How To Test A Leaking ‘Spider’ Fuel Injector Assembly (GM 4.3L, 5.0L, 5.7L)

Testing a leaking ‘Spider’ fuel injector assembly or a leaking fuel pressure regulator (GM 4.3L, 5.0L, or 5.7L ) can seem impossible, since both of these bad boys are located inside the intake manifold's plenum but they can be tested and it's far easier than you think. In this article I'll show you how.

At the end of the article, I've made some recommendations on where you can buy a CPI ‘Spider’ fuel injector assembly and CSFI individual components that will save you a lot of money!

One last thing, this article will help you to find a leak in the ‘Spider’ assembly, I've written two other articles that cover two other possible problems with the ‘Spider’ assembly:

  1. No Start - No Fuel ‘Spider’ Fuel Injector Troubleshooting Case Study.
    1. This case study will help you diagnose a No Start No Fuel Condition with the ‘Spider’ injector.
  2. ‘Spider’ Fuel Injector Misfire and Hydrolock (Troubleshooting Case Study).
    1. This case study will help you diagnose a fuel injector (within the ‘Spider’) that's stuck open and causing a Hydrolock condition.

You can find this tutorial in Spanish here: Cómo Probar los Inyectores y Regulador de Combustible (GM 4.3L, 5.0L, 5.7L) (at:

Important Tips And Suggestions

TIP 1: You'll need a fuel pressure gauge to troubleshoot the fuel injector assembly on your GM 4.3L, 5.0L or 5.7L pick up (van, mini-van, SUV).

TIP 2: You'll be working around fuel (gasoline), which is extremely flammable. Your safety is your responsibility... so be careful, use common sense and think and act safety all of the time.

TIP 3: This article will only show you how to test the fuel injector assembly (of which the fuel injectors and fuel pressure regulator are a part of)... there is no ‘Remove and Replace’ instructions. I recommend buying a repair manual for these instructions.

TIP 4: To test the Spider fuel injector assembly, you do not need to remove the intake manifold's plenum. The photo I'm using, in this article, shows the Plenum off just to make it easier to explain the test.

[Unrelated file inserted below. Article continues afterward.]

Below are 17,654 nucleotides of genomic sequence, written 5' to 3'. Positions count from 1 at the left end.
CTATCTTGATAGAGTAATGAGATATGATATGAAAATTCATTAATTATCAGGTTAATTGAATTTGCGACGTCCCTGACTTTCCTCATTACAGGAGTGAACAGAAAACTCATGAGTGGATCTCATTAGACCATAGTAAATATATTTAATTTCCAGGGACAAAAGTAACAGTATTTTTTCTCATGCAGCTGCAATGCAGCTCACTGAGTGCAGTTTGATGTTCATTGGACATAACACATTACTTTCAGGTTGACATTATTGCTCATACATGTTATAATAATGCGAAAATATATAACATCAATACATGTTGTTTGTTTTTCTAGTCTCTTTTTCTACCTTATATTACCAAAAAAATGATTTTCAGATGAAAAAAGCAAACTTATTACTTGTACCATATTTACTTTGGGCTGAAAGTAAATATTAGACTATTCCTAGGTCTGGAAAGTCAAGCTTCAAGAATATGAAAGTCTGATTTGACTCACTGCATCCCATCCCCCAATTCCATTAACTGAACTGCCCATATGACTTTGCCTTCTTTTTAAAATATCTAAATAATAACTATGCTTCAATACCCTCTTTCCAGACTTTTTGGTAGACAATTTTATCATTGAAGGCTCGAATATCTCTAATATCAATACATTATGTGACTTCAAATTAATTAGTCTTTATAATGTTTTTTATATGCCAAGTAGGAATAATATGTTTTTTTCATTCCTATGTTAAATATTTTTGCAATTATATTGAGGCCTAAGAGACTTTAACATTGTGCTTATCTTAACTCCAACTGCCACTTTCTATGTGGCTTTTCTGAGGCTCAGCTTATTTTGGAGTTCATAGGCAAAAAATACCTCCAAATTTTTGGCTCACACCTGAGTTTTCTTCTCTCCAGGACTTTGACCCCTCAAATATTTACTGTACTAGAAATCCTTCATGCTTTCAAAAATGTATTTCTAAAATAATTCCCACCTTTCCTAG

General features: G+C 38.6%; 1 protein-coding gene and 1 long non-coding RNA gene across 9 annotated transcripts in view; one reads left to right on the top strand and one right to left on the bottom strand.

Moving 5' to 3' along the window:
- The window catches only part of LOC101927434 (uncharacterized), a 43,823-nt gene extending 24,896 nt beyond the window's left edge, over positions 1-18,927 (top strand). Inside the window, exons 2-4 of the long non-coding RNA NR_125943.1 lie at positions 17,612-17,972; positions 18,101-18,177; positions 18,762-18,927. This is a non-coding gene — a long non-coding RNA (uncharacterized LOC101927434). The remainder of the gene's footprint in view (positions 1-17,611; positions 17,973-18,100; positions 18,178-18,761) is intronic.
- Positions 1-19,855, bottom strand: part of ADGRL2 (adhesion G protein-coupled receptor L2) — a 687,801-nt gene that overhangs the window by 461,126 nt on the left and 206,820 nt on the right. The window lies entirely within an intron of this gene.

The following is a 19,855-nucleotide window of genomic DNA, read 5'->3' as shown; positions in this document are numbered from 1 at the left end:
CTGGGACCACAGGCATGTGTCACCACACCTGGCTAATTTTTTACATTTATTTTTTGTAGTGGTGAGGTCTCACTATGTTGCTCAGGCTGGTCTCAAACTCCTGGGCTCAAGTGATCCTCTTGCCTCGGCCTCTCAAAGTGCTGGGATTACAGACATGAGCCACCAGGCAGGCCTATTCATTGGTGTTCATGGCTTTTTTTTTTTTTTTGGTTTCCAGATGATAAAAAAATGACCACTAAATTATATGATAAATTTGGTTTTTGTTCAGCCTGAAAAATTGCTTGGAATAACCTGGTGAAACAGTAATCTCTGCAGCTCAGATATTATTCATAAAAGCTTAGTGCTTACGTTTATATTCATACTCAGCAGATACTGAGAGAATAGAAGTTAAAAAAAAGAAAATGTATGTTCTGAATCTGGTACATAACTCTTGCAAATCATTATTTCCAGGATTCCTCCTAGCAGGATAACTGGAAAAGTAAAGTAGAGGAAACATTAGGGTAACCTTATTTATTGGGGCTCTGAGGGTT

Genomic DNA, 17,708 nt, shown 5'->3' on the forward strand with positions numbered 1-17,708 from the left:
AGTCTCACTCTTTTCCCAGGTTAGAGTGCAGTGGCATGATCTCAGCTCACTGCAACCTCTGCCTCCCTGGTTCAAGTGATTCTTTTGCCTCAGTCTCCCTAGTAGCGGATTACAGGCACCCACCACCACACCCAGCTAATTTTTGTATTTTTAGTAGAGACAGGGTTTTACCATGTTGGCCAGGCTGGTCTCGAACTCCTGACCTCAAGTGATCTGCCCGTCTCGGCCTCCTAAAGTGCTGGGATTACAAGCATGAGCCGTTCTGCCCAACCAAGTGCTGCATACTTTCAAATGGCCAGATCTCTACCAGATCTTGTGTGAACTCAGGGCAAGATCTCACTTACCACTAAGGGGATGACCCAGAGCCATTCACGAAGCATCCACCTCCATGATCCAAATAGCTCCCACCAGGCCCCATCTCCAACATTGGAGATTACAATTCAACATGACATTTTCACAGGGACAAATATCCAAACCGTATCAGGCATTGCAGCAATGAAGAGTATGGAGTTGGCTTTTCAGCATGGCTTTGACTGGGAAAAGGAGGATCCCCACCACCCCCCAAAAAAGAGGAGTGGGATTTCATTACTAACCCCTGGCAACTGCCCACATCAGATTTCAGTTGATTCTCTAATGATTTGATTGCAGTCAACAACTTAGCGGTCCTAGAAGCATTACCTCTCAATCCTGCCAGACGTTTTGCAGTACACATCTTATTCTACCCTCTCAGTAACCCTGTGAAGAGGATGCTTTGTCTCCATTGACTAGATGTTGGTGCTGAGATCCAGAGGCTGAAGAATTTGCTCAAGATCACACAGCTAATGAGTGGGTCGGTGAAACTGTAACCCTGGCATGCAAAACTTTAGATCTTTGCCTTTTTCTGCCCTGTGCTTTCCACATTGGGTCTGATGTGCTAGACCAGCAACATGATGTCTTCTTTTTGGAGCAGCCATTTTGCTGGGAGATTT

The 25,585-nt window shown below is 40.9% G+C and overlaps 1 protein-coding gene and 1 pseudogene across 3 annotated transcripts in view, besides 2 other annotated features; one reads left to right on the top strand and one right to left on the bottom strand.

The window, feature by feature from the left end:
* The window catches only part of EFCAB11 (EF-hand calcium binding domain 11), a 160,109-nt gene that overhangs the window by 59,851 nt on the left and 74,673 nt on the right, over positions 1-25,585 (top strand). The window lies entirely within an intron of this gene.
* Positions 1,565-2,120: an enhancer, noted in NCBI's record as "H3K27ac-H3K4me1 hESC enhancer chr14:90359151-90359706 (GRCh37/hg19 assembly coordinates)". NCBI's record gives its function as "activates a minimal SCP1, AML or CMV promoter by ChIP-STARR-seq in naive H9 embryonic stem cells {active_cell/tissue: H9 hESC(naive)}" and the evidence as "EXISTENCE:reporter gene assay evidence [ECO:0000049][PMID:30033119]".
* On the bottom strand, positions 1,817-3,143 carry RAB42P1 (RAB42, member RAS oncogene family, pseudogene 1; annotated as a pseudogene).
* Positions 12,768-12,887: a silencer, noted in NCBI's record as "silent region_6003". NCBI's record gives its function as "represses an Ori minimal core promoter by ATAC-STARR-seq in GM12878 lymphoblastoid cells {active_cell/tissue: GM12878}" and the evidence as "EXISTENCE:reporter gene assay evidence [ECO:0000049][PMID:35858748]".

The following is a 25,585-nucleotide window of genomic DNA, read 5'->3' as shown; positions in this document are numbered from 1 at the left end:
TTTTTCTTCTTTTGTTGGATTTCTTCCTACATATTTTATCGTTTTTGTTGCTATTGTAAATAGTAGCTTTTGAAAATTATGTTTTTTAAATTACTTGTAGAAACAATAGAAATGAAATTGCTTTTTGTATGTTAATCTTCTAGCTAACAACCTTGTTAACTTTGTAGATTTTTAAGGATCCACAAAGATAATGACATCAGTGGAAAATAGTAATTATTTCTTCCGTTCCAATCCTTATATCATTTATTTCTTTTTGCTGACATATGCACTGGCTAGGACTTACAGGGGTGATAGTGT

‘Spider’ Fuel Injection Basics

There are two types of the ‘Spider’ fuel injector assemblies used on the GM 4.3L, 5.0L, 5.7L engines and this article will help you with both types.

In case you're wondering... one type belongs to the Central Port Injection (CPI) system and the other to the Central Sequential Fuel Injection (CSFI) system.

How can you tell them apart? Well, in a nutshell, the CPI system does not use a Mass Air Flow (MAF) sensor and the intake manifold plenum is aluminum metal and was used from 1992-1995 on the 4.3L V6 engines only. The CSFI does use a MAF sensor and the plenum is plastic and was used from 1996 on up on the 4.3L, 5.0L and 5.7L engines.

Also, when anything fails in the CPI type system... you have to replace the entire fuel injector assembly. In the CSFI system, all parts can be replaced individually.

The cool thing is that you don't have to crack anything open to find out if anything is leaking inside, you can do a simple fuel pressure leak down test and based on the results of this test... you'll know if something is wrong with the ‘Spider’ fuel injector assembly (of either type).

Symptoms Of A BAD ‘Spider’ Fuel Injector Assembly

The most common type of failure (related to the ‘Spider’ fuel injector) is usually not the assembly itself going BAD, but the fuel pressure regulator going BAD.

The fuel pressure regulator is infamous for leaking fuel from its vacuum inlet nipple. When this happens, the engine can suffer backfire explosions (in the plenum due to the leaking fuel) that catch the nylon plastic fuel injector lines on fire. The end result is more fuel leaking into the intake manifold and causing some of the following symptoms:

  1. Rough idle
  2. Black smoke coming out of the tail pipe (when the engine is running).
  3. Really BAD gas mileage.
  4. Check engine light is on with misfire codes (usually a P0300: Random Misfire) and Air/Fuel Mixture too Rich Codes (P0172, P0175).
  5. Hard start, extended cranking time and possible No Start Condition.

OK, the very first test you'll need to do, to get to the bottom of the issue, is to do a fuel pressure leak down test.... let's turn the page and find out more...